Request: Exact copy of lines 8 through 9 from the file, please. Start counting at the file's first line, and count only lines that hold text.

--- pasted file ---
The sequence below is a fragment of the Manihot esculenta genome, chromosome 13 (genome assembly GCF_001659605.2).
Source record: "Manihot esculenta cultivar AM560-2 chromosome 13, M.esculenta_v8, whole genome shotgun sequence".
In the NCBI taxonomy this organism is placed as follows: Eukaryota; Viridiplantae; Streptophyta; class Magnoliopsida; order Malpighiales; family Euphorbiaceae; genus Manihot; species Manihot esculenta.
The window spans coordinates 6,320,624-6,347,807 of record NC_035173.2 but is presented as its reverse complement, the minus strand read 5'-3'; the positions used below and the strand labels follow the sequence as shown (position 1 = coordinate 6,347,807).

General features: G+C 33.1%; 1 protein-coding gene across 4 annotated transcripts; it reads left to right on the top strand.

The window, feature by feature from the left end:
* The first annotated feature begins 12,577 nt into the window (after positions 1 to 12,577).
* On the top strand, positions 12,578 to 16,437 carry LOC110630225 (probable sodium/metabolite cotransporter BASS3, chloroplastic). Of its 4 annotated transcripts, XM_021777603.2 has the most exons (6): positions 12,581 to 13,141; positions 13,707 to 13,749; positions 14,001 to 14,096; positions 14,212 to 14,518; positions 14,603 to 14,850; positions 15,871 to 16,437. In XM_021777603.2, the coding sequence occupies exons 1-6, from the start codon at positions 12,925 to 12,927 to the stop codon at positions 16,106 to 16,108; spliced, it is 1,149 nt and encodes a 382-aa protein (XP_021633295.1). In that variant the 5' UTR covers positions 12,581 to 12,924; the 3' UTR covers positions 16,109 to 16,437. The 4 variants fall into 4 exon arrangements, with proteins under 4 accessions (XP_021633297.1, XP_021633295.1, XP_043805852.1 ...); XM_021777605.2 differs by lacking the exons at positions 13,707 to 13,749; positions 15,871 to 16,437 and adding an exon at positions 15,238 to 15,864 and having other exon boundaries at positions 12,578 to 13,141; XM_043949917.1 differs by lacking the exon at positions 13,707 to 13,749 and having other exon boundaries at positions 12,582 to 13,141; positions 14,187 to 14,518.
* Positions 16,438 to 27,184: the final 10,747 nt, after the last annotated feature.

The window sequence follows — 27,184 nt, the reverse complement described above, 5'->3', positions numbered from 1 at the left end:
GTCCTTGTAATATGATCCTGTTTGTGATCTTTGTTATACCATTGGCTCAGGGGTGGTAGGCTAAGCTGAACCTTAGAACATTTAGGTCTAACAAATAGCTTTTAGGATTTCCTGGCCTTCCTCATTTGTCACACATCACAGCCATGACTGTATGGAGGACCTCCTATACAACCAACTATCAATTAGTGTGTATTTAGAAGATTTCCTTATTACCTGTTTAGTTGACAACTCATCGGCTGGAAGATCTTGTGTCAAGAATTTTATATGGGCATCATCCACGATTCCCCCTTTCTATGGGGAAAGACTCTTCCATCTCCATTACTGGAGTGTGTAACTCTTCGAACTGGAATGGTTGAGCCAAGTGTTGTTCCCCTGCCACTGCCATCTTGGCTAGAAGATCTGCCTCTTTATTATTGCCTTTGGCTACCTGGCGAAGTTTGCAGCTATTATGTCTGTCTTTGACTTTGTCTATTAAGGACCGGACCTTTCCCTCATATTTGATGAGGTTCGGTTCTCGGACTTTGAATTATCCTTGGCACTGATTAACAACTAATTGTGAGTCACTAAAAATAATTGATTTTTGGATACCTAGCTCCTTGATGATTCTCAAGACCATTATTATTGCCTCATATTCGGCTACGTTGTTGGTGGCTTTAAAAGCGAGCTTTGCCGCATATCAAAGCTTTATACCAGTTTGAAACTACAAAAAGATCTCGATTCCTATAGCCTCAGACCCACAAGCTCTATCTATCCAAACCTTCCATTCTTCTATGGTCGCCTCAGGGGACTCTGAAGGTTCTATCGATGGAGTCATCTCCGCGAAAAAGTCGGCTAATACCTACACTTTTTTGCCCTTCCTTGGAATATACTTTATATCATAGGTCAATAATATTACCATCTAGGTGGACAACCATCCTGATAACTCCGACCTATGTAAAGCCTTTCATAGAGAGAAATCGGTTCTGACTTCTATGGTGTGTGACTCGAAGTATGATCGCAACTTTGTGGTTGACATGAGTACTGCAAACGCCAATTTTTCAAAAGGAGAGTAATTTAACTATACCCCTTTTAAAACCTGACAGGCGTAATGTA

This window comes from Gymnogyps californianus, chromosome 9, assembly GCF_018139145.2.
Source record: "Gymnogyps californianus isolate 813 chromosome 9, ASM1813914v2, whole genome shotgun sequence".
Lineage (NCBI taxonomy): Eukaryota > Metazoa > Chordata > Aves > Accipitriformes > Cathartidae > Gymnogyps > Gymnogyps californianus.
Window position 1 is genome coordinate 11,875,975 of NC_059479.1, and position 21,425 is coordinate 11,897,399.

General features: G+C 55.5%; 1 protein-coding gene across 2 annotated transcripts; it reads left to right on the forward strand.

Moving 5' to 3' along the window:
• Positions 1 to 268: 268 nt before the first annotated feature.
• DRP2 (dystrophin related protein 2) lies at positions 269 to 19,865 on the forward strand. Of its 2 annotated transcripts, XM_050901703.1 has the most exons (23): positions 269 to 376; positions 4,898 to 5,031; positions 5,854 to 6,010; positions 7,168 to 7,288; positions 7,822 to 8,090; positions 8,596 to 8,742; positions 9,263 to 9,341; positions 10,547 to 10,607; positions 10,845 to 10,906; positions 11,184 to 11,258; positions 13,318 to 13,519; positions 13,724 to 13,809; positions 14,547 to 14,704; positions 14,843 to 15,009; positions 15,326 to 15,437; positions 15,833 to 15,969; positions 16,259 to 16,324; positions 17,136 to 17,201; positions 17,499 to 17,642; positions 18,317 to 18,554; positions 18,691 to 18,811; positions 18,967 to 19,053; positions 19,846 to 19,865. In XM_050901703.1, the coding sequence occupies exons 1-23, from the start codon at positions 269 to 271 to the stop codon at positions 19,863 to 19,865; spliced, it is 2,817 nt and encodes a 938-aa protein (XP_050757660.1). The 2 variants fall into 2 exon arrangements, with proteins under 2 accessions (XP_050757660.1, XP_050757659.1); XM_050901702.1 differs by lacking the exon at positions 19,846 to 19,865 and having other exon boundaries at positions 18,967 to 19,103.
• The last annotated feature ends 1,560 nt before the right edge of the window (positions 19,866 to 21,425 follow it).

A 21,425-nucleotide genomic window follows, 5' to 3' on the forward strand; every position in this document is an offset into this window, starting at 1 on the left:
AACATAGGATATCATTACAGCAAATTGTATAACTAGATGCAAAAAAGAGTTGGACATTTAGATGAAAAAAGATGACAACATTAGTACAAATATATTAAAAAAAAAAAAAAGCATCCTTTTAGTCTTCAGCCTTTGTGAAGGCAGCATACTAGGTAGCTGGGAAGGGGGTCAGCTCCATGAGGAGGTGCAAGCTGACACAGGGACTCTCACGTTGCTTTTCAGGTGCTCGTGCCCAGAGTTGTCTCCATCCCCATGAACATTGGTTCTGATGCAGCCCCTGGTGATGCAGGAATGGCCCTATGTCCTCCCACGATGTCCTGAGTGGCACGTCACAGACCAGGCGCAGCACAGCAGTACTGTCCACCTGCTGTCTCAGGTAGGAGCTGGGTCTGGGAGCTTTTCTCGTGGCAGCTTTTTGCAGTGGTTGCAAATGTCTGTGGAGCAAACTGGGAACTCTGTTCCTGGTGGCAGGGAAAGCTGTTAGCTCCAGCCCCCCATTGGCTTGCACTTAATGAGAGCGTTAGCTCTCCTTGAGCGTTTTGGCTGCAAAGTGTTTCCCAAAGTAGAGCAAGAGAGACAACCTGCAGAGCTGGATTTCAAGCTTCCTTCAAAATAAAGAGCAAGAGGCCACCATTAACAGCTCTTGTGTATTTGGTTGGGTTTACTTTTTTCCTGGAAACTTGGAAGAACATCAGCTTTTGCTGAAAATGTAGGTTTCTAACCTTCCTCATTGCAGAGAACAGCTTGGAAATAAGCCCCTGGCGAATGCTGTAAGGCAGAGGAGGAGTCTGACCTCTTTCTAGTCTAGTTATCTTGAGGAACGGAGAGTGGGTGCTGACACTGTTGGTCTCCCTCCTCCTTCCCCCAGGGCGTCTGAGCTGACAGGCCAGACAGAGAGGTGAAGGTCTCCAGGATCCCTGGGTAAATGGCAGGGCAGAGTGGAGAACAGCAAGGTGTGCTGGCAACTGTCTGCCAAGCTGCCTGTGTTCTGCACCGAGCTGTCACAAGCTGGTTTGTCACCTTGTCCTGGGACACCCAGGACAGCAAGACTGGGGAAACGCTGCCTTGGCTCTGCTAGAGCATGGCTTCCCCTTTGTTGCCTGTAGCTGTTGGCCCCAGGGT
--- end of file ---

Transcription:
* On the top strand, positions 12,578 to 16,437 carry LOC110630225 (probable sodium/metabolite cotransporter BASS3, chloroplastic). Of its 4 annotated transcripts, XM_021777603.2 has the most exons (6): positions 12,581 to 13,141; positions 13,707 to 13,749; positions 14,001 to 14,096; positions 14,212 to 14,518; positions 14,603 to 14,850; positions 15,871 to 16,437. In XM_021777603.2, the coding sequence occupies exons 1-6, from the start codon at positions 12,925 to 12,927 to the stop codon at positions 16,106 to 16,108; spliced, it is 1,149 nt and encodes a 382-aa protein (XP_021633295.1). In that variant the 5' UTR covers positions 12,581 to 12,924; the 3' UTR covers positions 16,109 to 16,437. The 4 variants fall into 4 exon arrangements, with proteins under 4 accessions (XP_021633297.1, XP_021633295.1, XP_043805852.1 ...); XM_021777605.2 differs by lacking the exons at positions 13,707 to 13,749; positions 15,871 to 16,437 and adding an exon at positions 15,238 to 15,864 and having other exon boundaries at positions 12,578 to 13,141; XM_043949917.1 differs by lacking the exon at positions 13,707 to 13,749 and having other exon boundaries at positions 12,582 to 13,141; positions 14,187 to 14,518.
* Positions 16,438 to 27,184: the final 10,747 nt, after the last annotated feature.